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Author Topic: senheiser wireless mics and over the ear wireless routed through compressors  (Read 1724 times)

zhaddeus richardson

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i am a sound technician {amateur} at my local church. For the last past 4 years the director of the media ministry has included compressors on our sound system. Since the day of introducing this equipment to our system in my opinion has been a nightmare. I have a very good ear for music and sound and it seems that when this equipment was added that we lost control of the wireless mic volume and clarity. there is always feedback and it just sounds bad. my question is : Is it necessary to include this hardware to a church sound system and if it is necessary to have it then is it necessary to have the wireless microphones(senheiser)linked to the compressors. thanks for your help .i want to be perfectly clear for you so when i pass this info along i will have all the right answers. basicly before we had this hardware there was little to no feed back . now there is constant feedback. before ... using the gain control and sliders on the board u could control the volume perfectly. now with the sliders all the way up and basicly turning up the gain control there is a little increase in sound but no control.the only time that the mics sound good is when they are being used one at a time.otherwise i cant make out any one separate person. we have six worship leaders and you can never distinguish each individuals voice over the other and they always are complaining that they cant hear themselves.before the compressors were added the mics were crystal clear and loud. now the mics sound muffled often like the person is in a hole. i just know that before this hardware was installed the sound was great.there is CONSTANT FEEDBACK. i want our system to sound good. our church cost over a million dollars and our system sounds like it cost 200.00. i know that is has to be the compressors because when a c.d. is played the sound is perfect. your feedback will be greatly appreciated because it will confirm my suspicions about the mics being routed through the compressors and then through the system. i just wonder if you need to have the mics on the compressor. im really frustrated  so please help all you can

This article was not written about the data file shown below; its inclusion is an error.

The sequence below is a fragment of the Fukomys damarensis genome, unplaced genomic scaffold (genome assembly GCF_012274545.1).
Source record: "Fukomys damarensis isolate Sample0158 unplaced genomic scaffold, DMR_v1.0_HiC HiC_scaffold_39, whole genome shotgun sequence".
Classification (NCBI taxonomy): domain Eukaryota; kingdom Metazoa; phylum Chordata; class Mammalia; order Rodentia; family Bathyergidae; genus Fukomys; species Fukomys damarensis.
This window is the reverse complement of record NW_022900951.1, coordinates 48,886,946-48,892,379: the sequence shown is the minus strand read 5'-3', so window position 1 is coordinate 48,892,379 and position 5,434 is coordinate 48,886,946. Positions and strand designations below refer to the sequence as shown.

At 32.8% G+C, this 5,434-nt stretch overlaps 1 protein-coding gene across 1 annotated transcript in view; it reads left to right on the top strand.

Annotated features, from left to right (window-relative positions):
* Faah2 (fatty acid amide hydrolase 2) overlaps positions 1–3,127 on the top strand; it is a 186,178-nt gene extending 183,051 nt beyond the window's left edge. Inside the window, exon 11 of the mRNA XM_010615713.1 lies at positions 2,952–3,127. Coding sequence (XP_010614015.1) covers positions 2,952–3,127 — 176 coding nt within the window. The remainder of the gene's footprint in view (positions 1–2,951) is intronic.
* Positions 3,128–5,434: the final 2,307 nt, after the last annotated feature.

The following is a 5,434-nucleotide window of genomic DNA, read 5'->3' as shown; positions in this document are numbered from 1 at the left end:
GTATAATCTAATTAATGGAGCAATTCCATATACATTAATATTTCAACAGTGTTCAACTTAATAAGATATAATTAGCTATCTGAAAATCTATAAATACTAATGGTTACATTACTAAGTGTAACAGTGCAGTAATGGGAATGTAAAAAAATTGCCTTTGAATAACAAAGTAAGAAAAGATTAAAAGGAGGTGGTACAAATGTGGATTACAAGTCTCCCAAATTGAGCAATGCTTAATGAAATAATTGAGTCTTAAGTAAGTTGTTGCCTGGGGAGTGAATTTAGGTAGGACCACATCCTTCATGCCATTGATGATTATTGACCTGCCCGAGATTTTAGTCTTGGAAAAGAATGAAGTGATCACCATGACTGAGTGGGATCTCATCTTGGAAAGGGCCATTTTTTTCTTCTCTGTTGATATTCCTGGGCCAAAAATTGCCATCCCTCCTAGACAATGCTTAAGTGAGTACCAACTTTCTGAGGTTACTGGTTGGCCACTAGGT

ZHADDEUS RICHARDSON
CITADEL OF HOPE MINISTRIES
LEESBURG FLORIDA
WWW.CITADELOFHOPE.COM
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Tom Young

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Use real, full name or get deleted.
« Reply #1 on: June 29, 2007, 05:50:25 pm »

Welcome !

You need to edit your profile and use your real, full name when posting here. That's one of the rules.

Thanks.
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Tom Young, Church Sound section moderator
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zhaddeus richardson

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Re: Use real, full name or get deleted.